Standards Opinion

Common-Core Messaging 101: Come See My Classroom

By Jessica Cuthbertson — September 21, 2013 2 min read
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Jessica Cuthbertson

I used to believe that my workspace was a classroom. I used to believe that my job was to teach English/language arts. And I used to believe that my primary responsibility was to teach—period.

While on the surface all of these statements are technically true, I no longer hold these beliefs.

Instead, I believe I work in a learning laboratory, not a classroom. I believe I teach human beings, not English/language arts. I believe my primary responsibility isn’t to teach; it is to learn and facilitate the learning of others.

For some, this may seem like semantics. But for me, these beliefs drive everything I do. Experience, reflection, and implementing the Common Core State Standards have changed the landscape of teaching and learning for me.

When it comes to core beliefs, semantics matter.

And when it comes to the common core, what teachers say and believe matters to others as well. Do I believe we have a responsibility to inform parents about teaching and learning in the common core era? Absolutely. But beyond this, I believe we have a greater obligation to open our doors wider than ever and let them see for themselves. I believe we need fewer classrooms and more learning laboratories. I believe it is our role to be ambassadors for student learning, showcasing what the standards look like in action.

It’s fascinating to see what adolescent readers can do when supported with close-reading strategies. It’s far more interesting to read a writer’s argument, informed by research and critical analysis, than it is to read a formulaic or decontextualized piece of writing. And it’s hard to envision what “text complexity” looks like without listening in or participating in a discussion about a complex text.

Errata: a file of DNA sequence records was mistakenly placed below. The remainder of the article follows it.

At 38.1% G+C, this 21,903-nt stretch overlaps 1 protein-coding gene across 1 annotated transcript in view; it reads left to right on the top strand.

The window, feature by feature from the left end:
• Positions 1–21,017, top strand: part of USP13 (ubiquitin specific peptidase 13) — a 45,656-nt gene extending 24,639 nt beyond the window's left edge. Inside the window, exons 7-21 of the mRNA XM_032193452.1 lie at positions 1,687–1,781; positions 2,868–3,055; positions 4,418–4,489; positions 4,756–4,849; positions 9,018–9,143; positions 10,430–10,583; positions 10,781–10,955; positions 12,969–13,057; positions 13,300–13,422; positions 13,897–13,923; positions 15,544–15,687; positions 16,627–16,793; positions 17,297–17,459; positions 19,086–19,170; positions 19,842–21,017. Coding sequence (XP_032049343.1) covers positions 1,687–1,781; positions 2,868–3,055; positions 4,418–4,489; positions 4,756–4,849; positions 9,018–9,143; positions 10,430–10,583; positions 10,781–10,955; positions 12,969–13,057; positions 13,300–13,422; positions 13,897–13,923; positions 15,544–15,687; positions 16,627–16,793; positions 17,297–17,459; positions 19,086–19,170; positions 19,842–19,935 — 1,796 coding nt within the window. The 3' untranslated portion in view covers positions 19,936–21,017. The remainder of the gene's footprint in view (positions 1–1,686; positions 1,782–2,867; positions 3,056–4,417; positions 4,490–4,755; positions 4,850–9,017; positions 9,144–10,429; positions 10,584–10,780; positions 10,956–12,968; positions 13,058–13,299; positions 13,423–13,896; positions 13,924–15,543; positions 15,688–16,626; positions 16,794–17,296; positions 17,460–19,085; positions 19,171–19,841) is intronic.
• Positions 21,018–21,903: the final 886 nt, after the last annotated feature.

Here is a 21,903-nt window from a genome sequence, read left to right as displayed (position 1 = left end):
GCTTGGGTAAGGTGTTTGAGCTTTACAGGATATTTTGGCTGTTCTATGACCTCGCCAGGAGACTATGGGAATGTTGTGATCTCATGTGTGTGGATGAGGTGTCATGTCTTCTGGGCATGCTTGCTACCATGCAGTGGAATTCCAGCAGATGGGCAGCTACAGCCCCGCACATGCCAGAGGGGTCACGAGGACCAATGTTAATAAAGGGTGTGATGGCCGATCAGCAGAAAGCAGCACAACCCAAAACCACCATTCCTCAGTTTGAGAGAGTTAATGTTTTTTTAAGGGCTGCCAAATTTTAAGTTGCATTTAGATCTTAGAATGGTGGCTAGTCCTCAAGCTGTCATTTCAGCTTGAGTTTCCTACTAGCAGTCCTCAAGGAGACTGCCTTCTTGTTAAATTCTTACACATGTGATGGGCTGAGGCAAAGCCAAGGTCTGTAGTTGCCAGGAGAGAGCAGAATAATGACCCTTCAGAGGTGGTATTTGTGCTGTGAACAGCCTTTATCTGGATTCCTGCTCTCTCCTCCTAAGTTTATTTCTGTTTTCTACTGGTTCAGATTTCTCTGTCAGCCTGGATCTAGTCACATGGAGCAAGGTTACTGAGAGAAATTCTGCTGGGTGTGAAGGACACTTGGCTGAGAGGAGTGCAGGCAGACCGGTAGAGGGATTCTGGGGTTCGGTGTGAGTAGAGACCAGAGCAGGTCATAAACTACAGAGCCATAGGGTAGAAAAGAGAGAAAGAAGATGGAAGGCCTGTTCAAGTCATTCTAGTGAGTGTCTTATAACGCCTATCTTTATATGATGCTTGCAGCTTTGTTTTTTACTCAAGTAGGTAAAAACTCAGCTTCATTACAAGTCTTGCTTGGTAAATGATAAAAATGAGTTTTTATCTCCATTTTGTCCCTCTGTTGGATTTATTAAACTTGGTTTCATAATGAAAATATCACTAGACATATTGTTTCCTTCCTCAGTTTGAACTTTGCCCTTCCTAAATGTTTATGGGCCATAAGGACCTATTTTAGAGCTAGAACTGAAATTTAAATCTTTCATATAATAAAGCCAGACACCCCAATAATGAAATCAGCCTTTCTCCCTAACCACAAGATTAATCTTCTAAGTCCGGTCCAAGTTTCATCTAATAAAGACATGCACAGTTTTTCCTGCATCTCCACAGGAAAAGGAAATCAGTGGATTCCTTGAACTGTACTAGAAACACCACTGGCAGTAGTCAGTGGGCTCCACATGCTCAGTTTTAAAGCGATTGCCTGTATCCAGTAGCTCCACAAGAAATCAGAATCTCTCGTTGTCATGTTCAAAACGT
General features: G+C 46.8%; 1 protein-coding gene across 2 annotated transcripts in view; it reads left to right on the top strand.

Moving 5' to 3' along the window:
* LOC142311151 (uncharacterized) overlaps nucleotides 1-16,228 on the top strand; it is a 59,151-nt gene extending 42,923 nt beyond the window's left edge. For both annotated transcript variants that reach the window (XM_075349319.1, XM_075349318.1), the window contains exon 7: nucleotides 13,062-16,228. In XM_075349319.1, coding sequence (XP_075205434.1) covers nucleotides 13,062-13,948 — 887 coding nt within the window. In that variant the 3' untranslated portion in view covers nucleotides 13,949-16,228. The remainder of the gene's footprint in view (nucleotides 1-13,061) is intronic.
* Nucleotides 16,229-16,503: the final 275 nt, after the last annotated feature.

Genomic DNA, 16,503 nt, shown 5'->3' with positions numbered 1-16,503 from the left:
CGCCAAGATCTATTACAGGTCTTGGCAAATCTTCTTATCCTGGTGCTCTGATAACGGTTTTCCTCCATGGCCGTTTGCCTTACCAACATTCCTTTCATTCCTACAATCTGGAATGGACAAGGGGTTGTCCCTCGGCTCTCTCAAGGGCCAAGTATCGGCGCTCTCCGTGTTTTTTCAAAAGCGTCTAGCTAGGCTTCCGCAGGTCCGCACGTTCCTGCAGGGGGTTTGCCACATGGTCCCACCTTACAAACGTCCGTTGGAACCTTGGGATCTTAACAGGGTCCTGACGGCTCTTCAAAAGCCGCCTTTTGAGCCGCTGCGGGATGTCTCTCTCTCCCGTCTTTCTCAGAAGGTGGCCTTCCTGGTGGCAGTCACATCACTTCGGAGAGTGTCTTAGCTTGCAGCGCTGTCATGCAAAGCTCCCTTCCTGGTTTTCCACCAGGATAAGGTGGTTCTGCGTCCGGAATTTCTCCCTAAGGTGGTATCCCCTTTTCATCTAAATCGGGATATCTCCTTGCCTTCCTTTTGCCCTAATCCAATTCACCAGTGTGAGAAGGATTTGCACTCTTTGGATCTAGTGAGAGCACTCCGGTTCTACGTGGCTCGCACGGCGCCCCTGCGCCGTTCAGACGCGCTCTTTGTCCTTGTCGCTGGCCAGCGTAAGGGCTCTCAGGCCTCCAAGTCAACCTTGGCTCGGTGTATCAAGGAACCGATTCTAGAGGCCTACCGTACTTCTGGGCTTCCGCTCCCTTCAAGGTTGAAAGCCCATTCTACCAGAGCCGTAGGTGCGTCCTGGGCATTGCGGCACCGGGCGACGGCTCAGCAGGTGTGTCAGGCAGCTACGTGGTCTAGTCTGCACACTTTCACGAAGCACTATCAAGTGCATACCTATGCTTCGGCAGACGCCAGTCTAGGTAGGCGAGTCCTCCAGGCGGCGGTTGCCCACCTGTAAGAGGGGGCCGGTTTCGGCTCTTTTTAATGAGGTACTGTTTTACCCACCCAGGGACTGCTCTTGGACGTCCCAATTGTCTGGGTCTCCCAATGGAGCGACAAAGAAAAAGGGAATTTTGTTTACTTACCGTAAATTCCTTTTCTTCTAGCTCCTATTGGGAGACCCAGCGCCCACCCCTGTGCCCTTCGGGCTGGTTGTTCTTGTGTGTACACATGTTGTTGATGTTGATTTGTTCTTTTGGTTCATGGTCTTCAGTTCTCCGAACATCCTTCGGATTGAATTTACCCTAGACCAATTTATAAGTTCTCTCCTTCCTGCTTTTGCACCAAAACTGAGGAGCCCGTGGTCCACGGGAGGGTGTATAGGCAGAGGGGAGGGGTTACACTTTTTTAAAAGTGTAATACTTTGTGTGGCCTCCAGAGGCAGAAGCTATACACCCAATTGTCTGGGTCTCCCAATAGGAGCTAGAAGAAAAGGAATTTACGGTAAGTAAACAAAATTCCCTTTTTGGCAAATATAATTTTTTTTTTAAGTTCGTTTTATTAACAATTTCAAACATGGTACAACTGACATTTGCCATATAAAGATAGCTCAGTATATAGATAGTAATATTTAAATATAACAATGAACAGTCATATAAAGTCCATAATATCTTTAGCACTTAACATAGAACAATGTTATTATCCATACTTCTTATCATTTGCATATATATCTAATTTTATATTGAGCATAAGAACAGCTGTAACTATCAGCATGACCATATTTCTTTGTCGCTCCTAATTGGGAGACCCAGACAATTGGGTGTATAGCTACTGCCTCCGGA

When you confront the mythologies about the standards and strip away all of the political rhetoric, you are left with a document. A set of high, clear, vertically aligned expectations that outline what all students should know and be able to do to become college and career ready.

The standards are not a secret, so we shouldn’t keep them from parents. In fact, we should be clear about what they are and even clearer about what they are not. They are not a curriculum or a federal edict. They are not an invasion of privacy, a usurping of local control, or a corporate takeover of K-12 education.

While all of these claims may make for sensational headlines, the student learning results speak for themselves. But it is up to us to show, share, and speak about what the standards mean for students. The implementation of the common core has significantly improved the teaching and learning in Room 214 and in my colleagues’ classrooms across the nation.

But don’t take my word for it. Come see for yourself.

Jessica Cuthbertson, a Colorado educator with 10 years’ experience, teaches middle school literacy and has served as a literacy instructional coach for Aurora Public Schools.

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